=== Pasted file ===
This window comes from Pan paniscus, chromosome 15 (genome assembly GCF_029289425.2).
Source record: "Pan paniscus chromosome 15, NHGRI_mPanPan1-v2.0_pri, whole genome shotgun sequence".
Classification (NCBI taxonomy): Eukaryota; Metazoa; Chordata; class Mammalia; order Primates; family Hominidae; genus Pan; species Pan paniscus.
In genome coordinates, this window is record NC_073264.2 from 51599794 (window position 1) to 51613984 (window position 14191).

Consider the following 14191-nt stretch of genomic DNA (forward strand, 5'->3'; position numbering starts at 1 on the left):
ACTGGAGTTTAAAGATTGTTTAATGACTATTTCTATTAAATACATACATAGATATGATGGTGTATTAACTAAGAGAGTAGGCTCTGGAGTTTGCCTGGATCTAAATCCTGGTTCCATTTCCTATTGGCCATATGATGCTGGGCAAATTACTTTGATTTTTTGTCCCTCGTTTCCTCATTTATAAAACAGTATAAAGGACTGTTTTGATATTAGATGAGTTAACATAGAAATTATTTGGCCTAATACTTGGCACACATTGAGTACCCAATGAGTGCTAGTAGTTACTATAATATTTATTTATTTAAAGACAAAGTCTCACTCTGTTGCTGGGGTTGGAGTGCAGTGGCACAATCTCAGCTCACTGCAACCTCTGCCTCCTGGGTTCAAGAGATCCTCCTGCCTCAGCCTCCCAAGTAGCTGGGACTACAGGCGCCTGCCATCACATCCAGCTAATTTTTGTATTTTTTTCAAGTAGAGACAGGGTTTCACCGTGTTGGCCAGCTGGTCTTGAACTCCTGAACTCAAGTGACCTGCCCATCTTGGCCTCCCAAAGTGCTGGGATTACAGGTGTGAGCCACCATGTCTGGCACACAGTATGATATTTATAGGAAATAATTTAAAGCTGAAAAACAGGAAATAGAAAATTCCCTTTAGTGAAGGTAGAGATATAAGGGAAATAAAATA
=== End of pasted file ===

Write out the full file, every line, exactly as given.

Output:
This window comes from Pan paniscus, chromosome 15 (genome assembly GCF_029289425.2).
Source record: "Pan paniscus chromosome 15, NHGRI_mPanPan1-v2.0_pri, whole genome shotgun sequence".
Classification (NCBI taxonomy): Eukaryota; Metazoa; Chordata; class Mammalia; order Primates; family Hominidae; genus Pan; species Pan paniscus.
In genome coordinates, this window is record NC_073264.2 from 51599794 (window position 1) to 51613984 (window position 14191).

Consider the following 14191-nt stretch of genomic DNA (forward strand, 5'->3'; position numbering starts at 1 on the left):
ACTGGAGTTTAAAGATTGTTTAATGACTATTTCTATTAAATACATACATAGATATGATGGTGTATTAACTAAGAGAGTAGGCTCTGGAGTTTGCCTGGATCTAAATCCTGGTTCCATTTCCTATTGGCCATATGATGCTGGGCAAATTACTTTGATTTTTTGTCCCTCGTTTCCTCATTTATAAAACAGTATAAAGGACTGTTTTGATATTAGATGAGTTAACATAGAAATTATTTGGCCTAATACTTGGCACACATTGAGTACCCAATGAGTGCTAGTAGTTACTATAATATTTATTTATTTAAAGACAAAGTCTCACTCTGTTGCTGGGGTTGGAGTGCAGTGGCACAATCTCAGCTCACTGCAACCTCTGCCTCCTGGGTTCAAGAGATCCTCCTGCCTCAGCCTCCCAAGTAGCTGGGACTACAGGCGCCTGCCATCACATCCAGCTAATTTTTGTATTTTTTTCAAGTAGAGACAGGGTTTCACCGTGTTGGCCAGCTGGTCTTGAACTCCTGAACTCAAGTGACCTGCCCATCTTGGCCTCCCAAAGTGCTGGGATTACAGGTGTGAGCCACCATGTCTGGCACACAGTATGATATTTATAGGAAATAATTTAAAGCTGAAAAACAGGAAATAGAAAATTCCCTTTAGTGAAGGTAGAGATATAAGGGAAATAAAATA